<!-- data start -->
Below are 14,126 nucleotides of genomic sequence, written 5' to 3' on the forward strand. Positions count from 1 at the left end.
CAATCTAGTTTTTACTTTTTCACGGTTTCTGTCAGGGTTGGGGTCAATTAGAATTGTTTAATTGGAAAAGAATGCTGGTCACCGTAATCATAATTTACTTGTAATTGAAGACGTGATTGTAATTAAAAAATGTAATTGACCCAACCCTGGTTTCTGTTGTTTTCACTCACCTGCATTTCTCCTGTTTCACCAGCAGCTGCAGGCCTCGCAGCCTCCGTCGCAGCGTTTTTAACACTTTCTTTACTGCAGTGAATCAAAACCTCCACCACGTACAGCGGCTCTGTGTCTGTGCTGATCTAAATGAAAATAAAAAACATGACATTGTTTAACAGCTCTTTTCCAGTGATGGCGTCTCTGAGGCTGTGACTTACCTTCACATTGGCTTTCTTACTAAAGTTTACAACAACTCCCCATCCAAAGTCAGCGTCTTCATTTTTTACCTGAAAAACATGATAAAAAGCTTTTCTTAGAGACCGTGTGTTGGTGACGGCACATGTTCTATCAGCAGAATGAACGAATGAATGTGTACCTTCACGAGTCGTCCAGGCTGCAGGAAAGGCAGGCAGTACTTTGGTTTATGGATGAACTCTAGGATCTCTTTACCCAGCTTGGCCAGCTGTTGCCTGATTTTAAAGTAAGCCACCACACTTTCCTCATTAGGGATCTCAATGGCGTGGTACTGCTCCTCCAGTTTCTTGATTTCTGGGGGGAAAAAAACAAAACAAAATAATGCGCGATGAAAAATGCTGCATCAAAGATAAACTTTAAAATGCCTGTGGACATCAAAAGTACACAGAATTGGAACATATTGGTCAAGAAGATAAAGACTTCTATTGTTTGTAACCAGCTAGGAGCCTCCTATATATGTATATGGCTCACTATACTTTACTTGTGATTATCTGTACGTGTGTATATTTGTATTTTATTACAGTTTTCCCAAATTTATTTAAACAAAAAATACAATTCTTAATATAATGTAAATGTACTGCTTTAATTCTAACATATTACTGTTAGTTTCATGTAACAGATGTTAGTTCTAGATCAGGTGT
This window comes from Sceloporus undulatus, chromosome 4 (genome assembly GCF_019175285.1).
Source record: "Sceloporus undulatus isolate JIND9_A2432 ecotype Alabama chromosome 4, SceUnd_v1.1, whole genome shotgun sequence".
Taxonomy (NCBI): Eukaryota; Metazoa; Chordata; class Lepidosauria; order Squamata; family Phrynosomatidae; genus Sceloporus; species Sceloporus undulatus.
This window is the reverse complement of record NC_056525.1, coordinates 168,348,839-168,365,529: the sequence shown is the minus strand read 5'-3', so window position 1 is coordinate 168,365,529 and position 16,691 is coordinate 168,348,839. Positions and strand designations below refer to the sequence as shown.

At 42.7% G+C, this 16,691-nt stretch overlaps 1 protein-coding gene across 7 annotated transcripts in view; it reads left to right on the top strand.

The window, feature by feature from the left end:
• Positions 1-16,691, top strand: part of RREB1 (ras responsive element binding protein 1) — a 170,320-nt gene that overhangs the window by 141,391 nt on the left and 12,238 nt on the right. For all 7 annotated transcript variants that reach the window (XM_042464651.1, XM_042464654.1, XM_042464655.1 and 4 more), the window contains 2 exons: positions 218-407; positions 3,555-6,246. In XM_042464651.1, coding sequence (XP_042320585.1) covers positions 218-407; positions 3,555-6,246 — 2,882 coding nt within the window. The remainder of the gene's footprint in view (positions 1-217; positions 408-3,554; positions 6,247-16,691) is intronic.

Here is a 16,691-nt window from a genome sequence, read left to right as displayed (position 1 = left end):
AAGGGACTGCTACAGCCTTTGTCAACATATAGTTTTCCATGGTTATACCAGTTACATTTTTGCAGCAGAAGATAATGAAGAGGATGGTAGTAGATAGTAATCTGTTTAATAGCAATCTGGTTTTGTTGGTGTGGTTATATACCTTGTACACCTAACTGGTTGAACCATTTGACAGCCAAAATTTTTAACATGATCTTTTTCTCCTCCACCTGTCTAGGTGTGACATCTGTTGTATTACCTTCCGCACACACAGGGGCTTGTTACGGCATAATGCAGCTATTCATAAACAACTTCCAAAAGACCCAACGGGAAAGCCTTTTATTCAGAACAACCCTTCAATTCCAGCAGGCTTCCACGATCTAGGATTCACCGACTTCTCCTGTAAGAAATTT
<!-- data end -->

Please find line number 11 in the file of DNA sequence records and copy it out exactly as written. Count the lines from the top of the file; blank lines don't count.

AAGGGACTGCTACAGCCTTTGTCAACATATAGTTTTCCATGGTTATACCAGTTACATTTTTGCAGCAGAAGATAATGAAGAGGATGGTAGTAGATAGTAATCTGTTTAATAGCAATCTGGTTTTGTTGGTGTGGTTATATACCTTGTACACCTAACTGGTTGAACCATTTGACAGCCAAAATTTTTAACATGATCTTTTTCTCCTCCACCTGTCTAGGTGTGACATCTGTTGTATTACCTTCCGCACACACAGGGGCTTGTTACGGCATAATGCAGCTATTCATAAACAACTTCCAAAAGACCCAACGGGAAAGCCTTTTATTCAGAACAACCCTTCAATTCCAGCAGGCTTCCACGATCTAGGATTCACCGACTTCTCCTGTAAGAAATTT